Use this calculator to estimate the cost and length of heat cables for your home, based on your roof length and overhang width.
How to estimate heating cable length for your roofYou will need to measure your roof eaves (horizontal roof edge where gutters are attached) - this will be the value of "Roof Length". Enter this into the calculator.
If you have valleys with ice dam problems, also include total length of valley, where you will install the cable.
Loop Height: we recommend the loop height to be 12" longer than your overhang - this will ensure that your heat cable is melting the ice 6" past the exterior wall of your house. Note that manufacturer's recommendation is overhang width + 6". However, in our experience this is not enough to properly remove ice dams.
Also consider that steeper roofs definitely need loop height to be at least 12" longer than overhangs. A 12/12 slope increase distance up the slope by a factor of 1.41 - therefore if your overhang is 24", you need 36" loop height just to get in line with the outside of the exterior wall.
Loop Spacing: the loops are spaced 24" between peaks and valleys horizontally, and a clip is place every one foot of roof edge. There are 19 clips per pack. Divide the roof edge length by 19 (and round up) to get the number of clips that you will need.
Estimate electric circuit loadMost roof heating wire products are 110V, with rated electric use of 8W per linear foot. This means that you should not install more than 190 feet of heat wire on a single 15A circuit. Also keep in mind that you need to run your cable from the nearest power outlet to the roof - a distance that is about 15 feet on average (unless you run your waterproof extension cord right to the roof).
Because most people will plug in their heat cables directly into an exterior power outlet, we add 15 feet to the total cable length.
Moreover, if you are using a 200' or 240' long heat wire, you should absolutely plug it into a 20A outlet. Otherwise, you will overload the circuit, and your breaker will pop. This can cause unwanted ice dams damages, while you may be unaware that your deicing system is not working.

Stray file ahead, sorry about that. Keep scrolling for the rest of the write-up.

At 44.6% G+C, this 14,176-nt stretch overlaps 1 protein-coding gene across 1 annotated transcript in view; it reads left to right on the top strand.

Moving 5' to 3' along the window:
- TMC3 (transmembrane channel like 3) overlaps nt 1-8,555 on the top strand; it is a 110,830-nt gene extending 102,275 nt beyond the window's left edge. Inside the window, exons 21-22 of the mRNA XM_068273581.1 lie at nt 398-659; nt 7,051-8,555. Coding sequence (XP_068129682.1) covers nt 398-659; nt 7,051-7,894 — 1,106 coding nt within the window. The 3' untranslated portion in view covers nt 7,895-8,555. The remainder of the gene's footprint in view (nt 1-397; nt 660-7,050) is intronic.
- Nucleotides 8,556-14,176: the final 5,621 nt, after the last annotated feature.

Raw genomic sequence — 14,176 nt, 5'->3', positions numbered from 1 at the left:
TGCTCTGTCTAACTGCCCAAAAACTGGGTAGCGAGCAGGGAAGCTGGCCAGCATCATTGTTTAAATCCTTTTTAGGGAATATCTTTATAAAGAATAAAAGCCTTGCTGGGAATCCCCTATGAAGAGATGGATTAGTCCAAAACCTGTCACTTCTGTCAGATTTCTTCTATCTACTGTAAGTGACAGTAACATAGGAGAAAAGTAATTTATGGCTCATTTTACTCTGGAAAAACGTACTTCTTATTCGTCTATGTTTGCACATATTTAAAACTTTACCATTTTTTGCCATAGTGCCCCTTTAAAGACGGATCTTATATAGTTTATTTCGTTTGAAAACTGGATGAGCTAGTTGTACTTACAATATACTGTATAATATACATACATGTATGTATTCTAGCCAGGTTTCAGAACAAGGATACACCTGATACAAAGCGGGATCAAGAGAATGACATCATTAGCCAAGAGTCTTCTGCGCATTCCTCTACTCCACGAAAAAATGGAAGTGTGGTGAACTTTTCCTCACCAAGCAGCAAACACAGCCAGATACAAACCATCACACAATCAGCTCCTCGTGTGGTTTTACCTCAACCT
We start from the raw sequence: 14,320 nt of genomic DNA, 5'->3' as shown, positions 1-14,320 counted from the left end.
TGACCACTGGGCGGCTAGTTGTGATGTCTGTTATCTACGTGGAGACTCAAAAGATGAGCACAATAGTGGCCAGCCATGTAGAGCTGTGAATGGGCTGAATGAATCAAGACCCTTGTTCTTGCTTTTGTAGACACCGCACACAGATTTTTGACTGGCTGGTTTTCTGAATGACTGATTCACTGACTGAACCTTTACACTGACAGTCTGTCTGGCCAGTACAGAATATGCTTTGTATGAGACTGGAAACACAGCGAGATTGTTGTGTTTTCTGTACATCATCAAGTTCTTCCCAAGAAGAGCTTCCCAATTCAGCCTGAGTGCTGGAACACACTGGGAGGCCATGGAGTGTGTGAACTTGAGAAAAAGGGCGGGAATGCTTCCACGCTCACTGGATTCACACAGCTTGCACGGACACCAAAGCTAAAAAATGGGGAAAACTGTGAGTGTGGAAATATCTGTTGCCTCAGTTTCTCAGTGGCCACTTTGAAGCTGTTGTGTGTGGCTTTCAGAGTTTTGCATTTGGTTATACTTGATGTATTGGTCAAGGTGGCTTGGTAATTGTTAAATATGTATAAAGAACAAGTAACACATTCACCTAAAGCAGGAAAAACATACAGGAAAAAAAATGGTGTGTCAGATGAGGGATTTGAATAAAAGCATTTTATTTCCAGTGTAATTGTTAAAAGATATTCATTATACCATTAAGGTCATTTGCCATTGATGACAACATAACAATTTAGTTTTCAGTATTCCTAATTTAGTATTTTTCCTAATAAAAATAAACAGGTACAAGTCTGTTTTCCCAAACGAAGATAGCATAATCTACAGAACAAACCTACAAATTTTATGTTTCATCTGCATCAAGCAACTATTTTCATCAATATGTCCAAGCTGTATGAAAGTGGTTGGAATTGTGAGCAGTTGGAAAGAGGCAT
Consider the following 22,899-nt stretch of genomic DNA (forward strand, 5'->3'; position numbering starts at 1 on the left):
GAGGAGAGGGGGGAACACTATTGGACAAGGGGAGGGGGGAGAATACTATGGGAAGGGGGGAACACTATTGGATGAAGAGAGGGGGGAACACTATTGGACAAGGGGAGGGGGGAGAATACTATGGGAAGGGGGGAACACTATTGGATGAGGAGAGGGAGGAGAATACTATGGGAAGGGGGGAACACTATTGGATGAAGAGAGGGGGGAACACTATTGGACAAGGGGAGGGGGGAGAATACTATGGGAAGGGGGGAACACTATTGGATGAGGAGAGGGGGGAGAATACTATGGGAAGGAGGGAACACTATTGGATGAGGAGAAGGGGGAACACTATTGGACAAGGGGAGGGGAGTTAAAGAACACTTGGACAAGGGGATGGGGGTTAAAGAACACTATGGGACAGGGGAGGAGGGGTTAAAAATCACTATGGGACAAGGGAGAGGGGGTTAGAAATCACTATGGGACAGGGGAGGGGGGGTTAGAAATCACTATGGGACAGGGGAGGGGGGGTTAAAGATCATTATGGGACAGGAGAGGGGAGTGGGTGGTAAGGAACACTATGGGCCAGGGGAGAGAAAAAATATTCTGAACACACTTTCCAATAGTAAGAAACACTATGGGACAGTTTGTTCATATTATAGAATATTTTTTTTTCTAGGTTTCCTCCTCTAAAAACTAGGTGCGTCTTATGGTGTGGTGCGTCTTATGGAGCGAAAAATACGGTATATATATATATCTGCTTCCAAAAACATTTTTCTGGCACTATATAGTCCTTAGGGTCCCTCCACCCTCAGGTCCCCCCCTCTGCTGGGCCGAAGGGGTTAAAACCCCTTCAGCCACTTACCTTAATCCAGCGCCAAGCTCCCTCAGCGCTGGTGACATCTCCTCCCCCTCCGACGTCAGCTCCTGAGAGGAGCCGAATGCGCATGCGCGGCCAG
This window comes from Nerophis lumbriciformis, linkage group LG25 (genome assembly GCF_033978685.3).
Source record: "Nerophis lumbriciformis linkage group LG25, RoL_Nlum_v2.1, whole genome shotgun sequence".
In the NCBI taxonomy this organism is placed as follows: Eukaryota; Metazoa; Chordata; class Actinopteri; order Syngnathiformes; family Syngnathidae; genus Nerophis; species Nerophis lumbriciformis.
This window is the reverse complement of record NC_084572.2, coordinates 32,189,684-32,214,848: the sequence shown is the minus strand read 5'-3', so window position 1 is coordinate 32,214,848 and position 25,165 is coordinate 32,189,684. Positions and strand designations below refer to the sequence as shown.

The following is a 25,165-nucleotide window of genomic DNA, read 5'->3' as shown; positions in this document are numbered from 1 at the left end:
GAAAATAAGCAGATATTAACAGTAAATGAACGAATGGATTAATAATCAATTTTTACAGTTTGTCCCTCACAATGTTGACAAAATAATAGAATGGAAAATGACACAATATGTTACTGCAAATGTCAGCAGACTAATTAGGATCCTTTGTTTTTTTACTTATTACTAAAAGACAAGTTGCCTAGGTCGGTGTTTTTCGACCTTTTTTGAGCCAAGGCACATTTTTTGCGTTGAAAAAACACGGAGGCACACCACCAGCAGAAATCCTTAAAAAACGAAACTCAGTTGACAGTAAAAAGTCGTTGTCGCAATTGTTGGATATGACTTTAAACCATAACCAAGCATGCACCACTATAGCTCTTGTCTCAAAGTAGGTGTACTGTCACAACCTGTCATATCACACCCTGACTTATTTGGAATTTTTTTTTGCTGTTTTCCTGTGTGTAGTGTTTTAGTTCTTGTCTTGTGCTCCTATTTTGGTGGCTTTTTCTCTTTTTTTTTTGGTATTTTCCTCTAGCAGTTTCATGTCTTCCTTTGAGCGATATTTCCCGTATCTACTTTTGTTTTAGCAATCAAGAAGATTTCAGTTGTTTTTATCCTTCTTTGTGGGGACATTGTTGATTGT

Operating costsAs mentioned above - you will use about 8W per linear foot of ice-melting cable. A typical 120 foot long roof edge with 6-12" overhangs and no gutters deicing, will need about 291 feet of cable. That equals to 2.3kWh per hour or almost 56kWh per day of continuous operation.
With US average electric price of $0.13/kWh, you will be spending $7.25 per day, if your system is running full 24 hours. A full month of non-stop operation would cost about $217.
In Massachusetts, our electric costs are about $0.23 / kWh. This means that running the deicing cables for a full day would cost me almost $13/day or $385 per month!!!
To prevent your system from being on all day and wasting electricity, you can either manually turn it off (when there is no snow/ice on the roof), or use a snow/ice sensor. It will automatically turn off the power, and save you tons of money on operating costs!
These sensors are designed for a maximum of 120' of cable length and 1200W max load.
Installation Costs - DIY vs hire a contractorIt is fairly simple to install this system yourself - all you need is a ladder that is long enough to reach your roof, and a ladder stabilizer bar to make sure it doesn't slide to the side, and to prevent falls / injuries.
DIY - Here is a complete installation guide for easy heating products, which can also be used as a reference for other brands.
If you opt for hiring a roofer - we still recommend that you buy the materials yourself, and agree on a set price for installation labor only. The reason for this is that most contractors will put 50-100% premium on materials, so you can save $100-300 if you purchase everything yourself.